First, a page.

Wednesday, February 21, 2007

Interesting Wired blog about Heroes

John Brownlee over at Wired
has written an essay favorably comparing NBC's Heroes to Grant Morrison's Seven Soldiers of Victory. (Each word takes you to a different volume of the trade paperbacks -- ain't I clever?)
I hadn't thought about it before, but it's a fitting comparison. Seven Soldiers pinioned on the idea that these very different characters had to band together to stop a threat without actually knowing/interacting with each other. The series was set up as seven different limited series that all interconnected into a greater story.
Funnily enough, Morrison had teased the series in a four-issue arc in JLA: Classified. The idea was this: periodically throughout human history, earth's population was decimated by an alien race called the Sheeda. They were, essentially, the faeries of myth. Only evil and insidious (much more in line with the faerie myths of old than the romanticized girlie stories of today). The Sheeda were opposed by the original Seven Soldiers, who were decimated in the process.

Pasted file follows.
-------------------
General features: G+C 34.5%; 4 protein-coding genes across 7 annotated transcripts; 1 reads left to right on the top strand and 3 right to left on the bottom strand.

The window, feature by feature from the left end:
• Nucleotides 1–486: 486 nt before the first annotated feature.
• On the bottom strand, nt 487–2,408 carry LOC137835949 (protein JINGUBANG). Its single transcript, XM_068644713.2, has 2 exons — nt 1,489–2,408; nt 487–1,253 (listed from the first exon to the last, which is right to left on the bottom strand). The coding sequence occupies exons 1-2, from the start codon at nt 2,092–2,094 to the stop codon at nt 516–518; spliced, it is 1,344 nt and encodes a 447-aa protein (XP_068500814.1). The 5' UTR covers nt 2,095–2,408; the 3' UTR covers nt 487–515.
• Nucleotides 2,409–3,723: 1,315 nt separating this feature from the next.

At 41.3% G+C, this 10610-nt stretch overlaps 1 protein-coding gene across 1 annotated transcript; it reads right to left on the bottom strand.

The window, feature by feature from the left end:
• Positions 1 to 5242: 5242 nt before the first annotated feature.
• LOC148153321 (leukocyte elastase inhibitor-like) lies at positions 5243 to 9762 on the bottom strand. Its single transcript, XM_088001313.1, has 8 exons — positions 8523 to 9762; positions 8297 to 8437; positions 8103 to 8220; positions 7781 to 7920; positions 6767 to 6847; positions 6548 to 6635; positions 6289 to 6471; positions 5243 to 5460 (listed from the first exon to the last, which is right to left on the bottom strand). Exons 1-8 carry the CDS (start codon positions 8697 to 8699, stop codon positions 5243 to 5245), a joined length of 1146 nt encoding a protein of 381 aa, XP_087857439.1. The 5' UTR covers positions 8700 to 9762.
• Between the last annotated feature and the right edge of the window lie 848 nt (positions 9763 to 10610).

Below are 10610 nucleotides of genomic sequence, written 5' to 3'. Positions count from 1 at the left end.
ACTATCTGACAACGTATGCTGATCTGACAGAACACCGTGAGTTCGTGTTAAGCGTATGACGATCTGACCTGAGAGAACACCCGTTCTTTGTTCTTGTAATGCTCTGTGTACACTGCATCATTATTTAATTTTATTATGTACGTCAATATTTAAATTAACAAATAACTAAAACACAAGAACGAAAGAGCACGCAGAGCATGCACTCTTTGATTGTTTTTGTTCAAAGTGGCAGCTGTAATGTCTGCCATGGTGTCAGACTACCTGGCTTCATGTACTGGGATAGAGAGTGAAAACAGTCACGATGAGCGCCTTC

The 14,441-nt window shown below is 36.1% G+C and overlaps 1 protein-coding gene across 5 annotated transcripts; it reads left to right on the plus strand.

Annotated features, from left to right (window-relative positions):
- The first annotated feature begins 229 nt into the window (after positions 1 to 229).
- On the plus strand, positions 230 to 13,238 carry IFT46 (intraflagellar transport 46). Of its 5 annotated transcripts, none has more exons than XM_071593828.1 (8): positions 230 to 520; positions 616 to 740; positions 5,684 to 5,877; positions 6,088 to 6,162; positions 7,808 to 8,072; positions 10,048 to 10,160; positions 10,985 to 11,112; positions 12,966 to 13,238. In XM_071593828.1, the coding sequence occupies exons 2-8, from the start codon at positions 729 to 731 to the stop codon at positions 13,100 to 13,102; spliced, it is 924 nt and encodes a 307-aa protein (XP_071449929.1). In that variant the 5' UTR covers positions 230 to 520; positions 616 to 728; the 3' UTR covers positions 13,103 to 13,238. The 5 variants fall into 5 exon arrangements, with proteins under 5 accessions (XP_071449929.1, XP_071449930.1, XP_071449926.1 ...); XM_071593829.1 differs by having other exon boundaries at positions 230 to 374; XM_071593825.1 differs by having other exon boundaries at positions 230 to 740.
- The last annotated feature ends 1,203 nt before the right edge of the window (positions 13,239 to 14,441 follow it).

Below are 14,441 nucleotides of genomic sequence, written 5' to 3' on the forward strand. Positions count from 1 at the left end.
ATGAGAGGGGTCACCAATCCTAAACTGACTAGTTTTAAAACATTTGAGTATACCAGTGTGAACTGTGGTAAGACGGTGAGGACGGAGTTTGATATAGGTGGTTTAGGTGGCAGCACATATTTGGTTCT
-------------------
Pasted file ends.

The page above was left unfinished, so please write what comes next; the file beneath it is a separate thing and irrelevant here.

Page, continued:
This new generation of the Seven Soldiers came across their destiny quite by accident (well, aside from Shining Knight) and weren't quite sure what to make of this whole Sheeda thing. It was cloaked by various other evils. People died. Lives were changed. And it was all as high-concept and thrilling as any other book Grant Morrison writes.
Seriously. Grant Morrison is one of the best writers in comics. His run on JLA is still the gold standard for superhero storytelling, and may well be for a while. Seven Soldiers of Victory is a worthy successor, with Great Big Ideas cloaked in the pulp stylings of four-color adventure.
Back to Heroes. The idea has always been presented that, at some point in the show, the various heroes would have to gather together to stop a threat. Of course, the threat has always been up to interpretation. Is it Sylar? Peter? Ted Sprague? The Horned-Rim Glasses guy? The mystery and the sense of discovery is one of the things that's made Heroes such compelling television. Every one of the characters is on their own quest. Every one of them has their own purpose and agenda. But they all seem to interconnect at odd angles, and they meet up from time to time, reinforcing the belief that there is some sort of Purpose in their interaction.
I like that they're formatting the show as if it were a comic, and that each season will be a volume of the trade paperback, essentially. A self-contained story that fits into a larger (and hopefully greater) whole. It's a different approach for TV, but I'm not unfamiliar with it.
If you haven't checked out Seven Soldiers of Victory, do so. It's really worth a look.

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